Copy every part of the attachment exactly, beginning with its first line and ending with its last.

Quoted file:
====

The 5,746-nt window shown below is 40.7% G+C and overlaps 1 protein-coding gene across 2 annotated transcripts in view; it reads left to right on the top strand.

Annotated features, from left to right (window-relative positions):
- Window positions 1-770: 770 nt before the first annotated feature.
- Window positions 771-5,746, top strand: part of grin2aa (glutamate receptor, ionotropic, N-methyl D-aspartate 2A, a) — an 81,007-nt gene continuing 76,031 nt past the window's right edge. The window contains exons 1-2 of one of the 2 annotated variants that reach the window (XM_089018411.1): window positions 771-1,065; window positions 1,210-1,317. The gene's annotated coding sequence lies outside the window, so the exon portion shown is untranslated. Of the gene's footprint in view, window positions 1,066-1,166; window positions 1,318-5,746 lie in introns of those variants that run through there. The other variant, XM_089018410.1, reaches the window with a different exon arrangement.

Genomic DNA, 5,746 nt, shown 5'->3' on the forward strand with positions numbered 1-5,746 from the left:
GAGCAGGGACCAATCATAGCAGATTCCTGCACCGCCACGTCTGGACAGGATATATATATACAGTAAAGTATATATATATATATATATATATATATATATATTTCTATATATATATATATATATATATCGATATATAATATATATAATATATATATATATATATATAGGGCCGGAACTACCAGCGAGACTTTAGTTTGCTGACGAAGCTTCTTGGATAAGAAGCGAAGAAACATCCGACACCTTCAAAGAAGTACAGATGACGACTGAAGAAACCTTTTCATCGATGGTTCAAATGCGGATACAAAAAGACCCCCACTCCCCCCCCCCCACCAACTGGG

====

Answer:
The 5,746-nt window shown below is 40.7% G+C and overlaps 1 protein-coding gene across 2 annotated transcripts in view; it reads left to right on the top strand.

Annotated features, from left to right (window-relative positions):
- Window positions 1-770: 770 nt before the first annotated feature.
- Window positions 771-5,746, top strand: part of grin2aa (glutamate receptor, ionotropic, N-methyl D-aspartate 2A, a) — an 81,007-nt gene continuing 76,031 nt past the window's right edge. The window contains exons 1-2 of one of the 2 annotated variants that reach the window (XM_089018411.1): window positions 771-1,065; window positions 1,210-1,317. The gene's annotated coding sequence lies outside the window, so the exon portion shown is untranslated. Of the gene's footprint in view, window positions 1,066-1,166; window positions 1,318-5,746 lie in introns of those variants that run through there. The other variant, XM_089018410.1, reaches the window with a different exon arrangement.

Genomic DNA, 5,746 nt, shown 5'->3' on the forward strand with positions numbered 1-5,746 from the left:
GAGCAGGGACCAATCATAGCAGATTCCTGCACCGCCACGTCTGGACAGGATATATATATACAGTAAAGTATATATATATATATATATATATATATATATATTTCTATATATATATATATATATATATCGATATATAATATATATAATATATATATATATATATATAGGGCCGGAACTACCAGCGAGACTTTAGTTTGCTGACGAAGCTTCTTGGATAAGAAGCGAAGAAACATCCGACACCTTCAAAGAAGTACAGATGACGACTGAAGAAACCTTTTCATCGATGGTTCAAATGCGGATACAAAAAGACCCCCACTCCCCCCCCCCCACCAACTGGG